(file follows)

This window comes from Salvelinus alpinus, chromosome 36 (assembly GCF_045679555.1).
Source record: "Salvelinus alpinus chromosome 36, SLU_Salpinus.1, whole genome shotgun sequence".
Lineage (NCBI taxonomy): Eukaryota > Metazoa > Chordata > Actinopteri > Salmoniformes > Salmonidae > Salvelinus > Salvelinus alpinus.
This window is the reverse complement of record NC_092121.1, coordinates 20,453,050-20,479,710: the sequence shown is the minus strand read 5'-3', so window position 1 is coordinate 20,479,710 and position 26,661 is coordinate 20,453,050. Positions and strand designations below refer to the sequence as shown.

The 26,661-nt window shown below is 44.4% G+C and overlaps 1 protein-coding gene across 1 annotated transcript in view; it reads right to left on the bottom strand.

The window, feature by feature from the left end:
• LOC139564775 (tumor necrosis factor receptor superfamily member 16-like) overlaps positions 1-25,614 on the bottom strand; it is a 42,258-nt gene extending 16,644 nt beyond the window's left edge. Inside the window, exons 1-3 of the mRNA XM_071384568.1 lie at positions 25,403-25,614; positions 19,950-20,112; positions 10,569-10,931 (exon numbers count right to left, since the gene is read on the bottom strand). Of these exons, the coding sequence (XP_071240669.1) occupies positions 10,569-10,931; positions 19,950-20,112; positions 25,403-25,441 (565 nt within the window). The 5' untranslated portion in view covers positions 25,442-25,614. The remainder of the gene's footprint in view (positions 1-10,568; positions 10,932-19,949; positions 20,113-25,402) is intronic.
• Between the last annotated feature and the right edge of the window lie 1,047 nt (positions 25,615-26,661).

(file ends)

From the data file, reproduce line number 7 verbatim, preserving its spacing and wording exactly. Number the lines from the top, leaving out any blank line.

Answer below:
• LOC139564775 (tumor necrosis factor receptor superfamily member 16-like) overlaps positions 1-25,614 on the bottom strand; it is a 42,258-nt gene extending 16,644 nt beyond the window's left edge. Inside the window, exons 1-3 of the mRNA XM_071384568.1 lie at positions 25,403-25,614; positions 19,950-20,112; positions 10,569-10,931 (exon numbers count right to left, since the gene is read on the bottom strand). Of these exons, the coding sequence (XP_071240669.1) occupies positions 10,569-10,931; positions 19,950-20,112; positions 25,403-25,441 (565 nt within the window). The 5' untranslated portion in view covers positions 25,442-25,614. The remainder of the gene's footprint in view (positions 1-10,568; positions 10,932-19,949; positions 20,113-25,402) is intronic.